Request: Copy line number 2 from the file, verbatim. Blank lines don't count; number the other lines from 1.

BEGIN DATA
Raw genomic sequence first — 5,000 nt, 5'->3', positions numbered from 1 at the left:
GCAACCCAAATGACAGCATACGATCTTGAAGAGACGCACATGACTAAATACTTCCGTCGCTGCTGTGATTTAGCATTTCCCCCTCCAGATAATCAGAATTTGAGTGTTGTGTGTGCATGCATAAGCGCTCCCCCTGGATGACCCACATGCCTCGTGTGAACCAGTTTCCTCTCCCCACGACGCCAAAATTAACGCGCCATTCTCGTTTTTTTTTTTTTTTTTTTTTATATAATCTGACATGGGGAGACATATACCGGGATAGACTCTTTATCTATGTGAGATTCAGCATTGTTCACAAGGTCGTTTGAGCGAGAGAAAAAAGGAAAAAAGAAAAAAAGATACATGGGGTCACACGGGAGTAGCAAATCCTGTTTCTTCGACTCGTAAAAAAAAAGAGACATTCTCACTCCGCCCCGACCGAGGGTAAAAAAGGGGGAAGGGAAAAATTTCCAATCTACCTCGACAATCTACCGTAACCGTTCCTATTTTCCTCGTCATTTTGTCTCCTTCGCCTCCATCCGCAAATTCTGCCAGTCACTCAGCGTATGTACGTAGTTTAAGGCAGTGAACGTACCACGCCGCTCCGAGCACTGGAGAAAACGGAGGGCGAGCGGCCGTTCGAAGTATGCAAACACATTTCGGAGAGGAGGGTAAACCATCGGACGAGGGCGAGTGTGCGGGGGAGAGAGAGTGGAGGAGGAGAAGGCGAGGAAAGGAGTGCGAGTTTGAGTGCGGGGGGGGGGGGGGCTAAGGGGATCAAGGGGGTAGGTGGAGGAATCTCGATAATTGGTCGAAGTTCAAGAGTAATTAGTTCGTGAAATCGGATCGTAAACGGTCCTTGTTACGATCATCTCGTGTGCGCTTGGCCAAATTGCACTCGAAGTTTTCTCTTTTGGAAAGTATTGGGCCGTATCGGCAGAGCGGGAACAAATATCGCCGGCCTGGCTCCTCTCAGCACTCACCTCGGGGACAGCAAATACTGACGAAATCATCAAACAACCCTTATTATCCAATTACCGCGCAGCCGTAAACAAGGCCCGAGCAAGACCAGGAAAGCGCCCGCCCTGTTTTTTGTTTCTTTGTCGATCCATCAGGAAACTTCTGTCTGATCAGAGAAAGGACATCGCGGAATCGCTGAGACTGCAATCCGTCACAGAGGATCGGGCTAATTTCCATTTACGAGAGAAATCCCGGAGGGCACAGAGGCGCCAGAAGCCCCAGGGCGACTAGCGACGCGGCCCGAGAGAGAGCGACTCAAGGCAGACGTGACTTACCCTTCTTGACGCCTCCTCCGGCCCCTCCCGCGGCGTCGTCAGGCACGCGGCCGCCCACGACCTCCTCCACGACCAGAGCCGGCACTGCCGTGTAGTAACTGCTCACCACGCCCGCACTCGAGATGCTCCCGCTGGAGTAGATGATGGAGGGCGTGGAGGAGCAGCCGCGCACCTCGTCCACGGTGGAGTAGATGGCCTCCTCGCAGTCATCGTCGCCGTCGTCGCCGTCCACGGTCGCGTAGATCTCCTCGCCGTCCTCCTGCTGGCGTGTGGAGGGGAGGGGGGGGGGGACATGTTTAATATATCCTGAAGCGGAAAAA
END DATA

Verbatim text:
GCAACCCAAATGACAGCATACGATCTTGAAGAGACGCACATGACTAAATACTTCCGTCGCTGCTGTGATTTAGCATTTCCCCCTCCAGATAATCAGAATTTGAGTGTTGTGTGTGCATGCATAAGCGCTCCCCCTGGATGACCCACATGCCTCGTGTGAACCAGTTTCCTCTCCCCACGACGCCAAAATTAACGCGCCATTCTCGTTTTTTTTTTTTTTTTTTTTTATATAATCTGACATGGGGAGACATATACCGGGATAGACTCTTTATCTATGTGAGATTCAGCATTGTTCACAAGGTCGTTTGAGCGAGAGAAAAAAGGAAAAAAGAAAAAAAGATACATGGGGTCACACGGGAGTAGCAAATCCTGTTTCTTCGACTCGTAAAAAAAAAGAGACATTCTCACTCCGCCCCGACCGAGGGTAAAAAAGGGGGAAGGGAAAAATTTCCAATCTACCTCGACAATCTACCGTAACCGTTCCTATTTTCCTCGTCATTTTGTCTCCTTCGCCTCCATCCGCAAATTCTGCCAGTCACTCAGCGTATGTACGTAGTTTAAGGCAGTGAACGTACCACGCCGCTCCGAGCACTGGAGAAAACGGAGGGCGAGCGGCCGTTCGAAGTATGCAAACACATTTCGGAGAGGAGGGTAAACCATCGGACGAGGGCGAGTGTGCGGGGGAGAGAGAGTGGAGGAGGAGAAGGCGAGGAAAGGAGTGCGAGTTTGAGTGCGGGGGGGGGGGGGGCTAAGGGGATCAAGGGGGTAGGTGGAGGAATCTCGATAATTGGTCGAAGTTCAAGAGTAATTAGTTCGTGAAATCGGATCGTAAACGGTCCTTGTTACGATCATCTCGTGTGCGCTTGGCCAAATTGCACTCGAAGTTTTCTCTTTTGGAAAGTATTGGGCCGTATCGGCAGAGCGGGAACAAATATCGCCGGCCTGGCTCCTCTCAGCACTCACCTCGGGGACAGCAAATACTGACGAAATCATCAAACAACCCTTATTATCCAATTACCGCGCAGCCGTAAACAAGGCCCGAGCAAGACCAGGAAAGCGCCCGCCCTGTTTTTTGTTTCTTTGTCGATCCATCAGGAAACTTCTGTCTGATCAGAGAAAGGACATCGCGGAATCGCTGAGACTGCAATCCGTCACAGAGGATCGGGCTAATTTCCATTTACGAGAGAAATCCCGGAGGGCACAGAGGCGCCAGAAGCCCCAGGGCGACTAGCGACGCGGCCCGAGAGAGAGCGACTCAAGGCAGACGTGACTTACCCTTCTTGACGCCTCCTCCGGCCCCTCCCGCGGCGTCGTCAGGCACGCGGCCGCCCACGACCTCCTCCACGACCAGAGCCGGCACTGCCGTGTAGTAACTGCTCACCACGCCCGCACTCGAGATGCTCCCGCTGGAGTAGATGATGGAGGGCGTGGAGGAGCAGCCGCGCACCTCGTCCACGGTGGAGTAGATGGCCTCCTCGCAGTCATCGTCGCCGTCGTCGCCGTCCACGGTCGCGTAGATCTCCTCGCCGTCCTCCTGCTGGCGTGTGGAGGGGAGGGGGGGGGGGACATGTTTAATATATCCTGAAGCGGAAAAA